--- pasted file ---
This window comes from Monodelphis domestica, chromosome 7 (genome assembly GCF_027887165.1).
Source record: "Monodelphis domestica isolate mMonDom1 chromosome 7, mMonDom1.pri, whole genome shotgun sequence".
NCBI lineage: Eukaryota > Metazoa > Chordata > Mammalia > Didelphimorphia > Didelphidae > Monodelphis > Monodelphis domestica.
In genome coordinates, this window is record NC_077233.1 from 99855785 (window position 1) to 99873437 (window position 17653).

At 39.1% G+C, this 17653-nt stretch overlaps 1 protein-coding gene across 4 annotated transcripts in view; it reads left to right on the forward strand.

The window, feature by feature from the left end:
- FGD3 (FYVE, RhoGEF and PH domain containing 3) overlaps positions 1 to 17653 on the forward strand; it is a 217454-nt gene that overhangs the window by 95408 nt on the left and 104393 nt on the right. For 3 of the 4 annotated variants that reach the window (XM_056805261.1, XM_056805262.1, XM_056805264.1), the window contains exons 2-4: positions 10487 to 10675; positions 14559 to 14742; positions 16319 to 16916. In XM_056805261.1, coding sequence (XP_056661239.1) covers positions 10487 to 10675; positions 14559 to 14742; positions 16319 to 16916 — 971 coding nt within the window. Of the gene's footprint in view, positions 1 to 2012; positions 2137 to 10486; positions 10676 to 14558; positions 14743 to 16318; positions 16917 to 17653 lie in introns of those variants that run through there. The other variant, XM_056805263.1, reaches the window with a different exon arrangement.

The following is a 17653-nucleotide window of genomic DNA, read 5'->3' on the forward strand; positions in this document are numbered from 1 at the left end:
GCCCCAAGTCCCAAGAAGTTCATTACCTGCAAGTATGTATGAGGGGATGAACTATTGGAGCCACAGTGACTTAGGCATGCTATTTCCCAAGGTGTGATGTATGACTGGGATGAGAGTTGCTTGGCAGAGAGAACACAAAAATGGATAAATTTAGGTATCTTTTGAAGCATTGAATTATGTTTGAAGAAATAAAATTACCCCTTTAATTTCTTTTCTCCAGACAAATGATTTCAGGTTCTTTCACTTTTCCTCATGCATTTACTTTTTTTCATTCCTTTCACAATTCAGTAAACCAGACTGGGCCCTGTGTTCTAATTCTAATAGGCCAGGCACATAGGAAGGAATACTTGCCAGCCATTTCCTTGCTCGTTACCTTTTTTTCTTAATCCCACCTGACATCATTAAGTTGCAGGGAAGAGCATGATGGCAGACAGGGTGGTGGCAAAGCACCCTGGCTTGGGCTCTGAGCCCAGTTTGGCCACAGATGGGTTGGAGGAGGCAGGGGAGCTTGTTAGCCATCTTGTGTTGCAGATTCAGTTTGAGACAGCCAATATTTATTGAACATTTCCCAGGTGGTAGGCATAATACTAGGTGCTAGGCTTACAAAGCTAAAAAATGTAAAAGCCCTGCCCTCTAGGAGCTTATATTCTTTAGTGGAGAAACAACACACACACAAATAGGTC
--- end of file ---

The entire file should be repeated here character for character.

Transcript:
This window comes from Monodelphis domestica, chromosome 7 (genome assembly GCF_027887165.1).
Source record: "Monodelphis domestica isolate mMonDom1 chromosome 7, mMonDom1.pri, whole genome shotgun sequence".
NCBI lineage: Eukaryota > Metazoa > Chordata > Mammalia > Didelphimorphia > Didelphidae > Monodelphis > Monodelphis domestica.
In genome coordinates, this window is record NC_077233.1 from 99855785 (window position 1) to 99873437 (window position 17653).

At 39.1% G+C, this 17653-nt stretch overlaps 1 protein-coding gene across 4 annotated transcripts in view; it reads left to right on the forward strand.

The window, feature by feature from the left end:
- FGD3 (FYVE, RhoGEF and PH domain containing 3) overlaps positions 1 to 17653 on the forward strand; it is a 217454-nt gene that overhangs the window by 95408 nt on the left and 104393 nt on the right. For 3 of the 4 annotated variants that reach the window (XM_056805261.1, XM_056805262.1, XM_056805264.1), the window contains exons 2-4: positions 10487 to 10675; positions 14559 to 14742; positions 16319 to 16916. In XM_056805261.1, coding sequence (XP_056661239.1) covers positions 10487 to 10675; positions 14559 to 14742; positions 16319 to 16916 — 971 coding nt within the window. Of the gene's footprint in view, positions 1 to 2012; positions 2137 to 10486; positions 10676 to 14558; positions 14743 to 16318; positions 16917 to 17653 lie in introns of those variants that run through there. The other variant, XM_056805263.1, reaches the window with a different exon arrangement.

The following is a 17653-nucleotide window of genomic DNA, read 5'->3' on the forward strand; positions in this document are numbered from 1 at the left end:
GCCCCAAGTCCCAAGAAGTTCATTACCTGCAAGTATGTATGAGGGGATGAACTATTGGAGCCACAGTGACTTAGGCATGCTATTTCCCAAGGTGTGATGTATGACTGGGATGAGAGTTGCTTGGCAGAGAGAACACAAAAATGGATAAATTTAGGTATCTTTTGAAGCATTGAATTATGTTTGAAGAAATAAAATTACCCCTTTAATTTCTTTTCTCCAGACAAATGATTTCAGGTTCTTTCACTTTTCCTCATGCATTTACTTTTTTTCATTCCTTTCACAATTCAGTAAACCAGACTGGGCCCTGTGTTCTAATTCTAATAGGCCAGGCACATAGGAAGGAATACTTGCCAGCCATTTCCTTGCTCGTTACCTTTTTTTCTTAATCCCACCTGACATCATTAAGTTGCAGGGAAGAGCATGATGGCAGACAGGGTGGTGGCAAAGCACCCTGGCTTGGGCTCTGAGCCCAGTTTGGCCACAGATGGGTTGGAGGAGGCAGGGGAGCTTGTTAGCCATCTTGTGTTGCAGATTCAGTTTGAGACAGCCAATATTTATTGAACATTTCCCAGGTGGTAGGCATAATACTAGGTGCTAGGCTTACAAAGCTAAAAAATGTAAAAGCCCTGCCCTCTAGGAGCTTATATTCTTTAGTGGAGAAACAACACACACACAAATAGGTC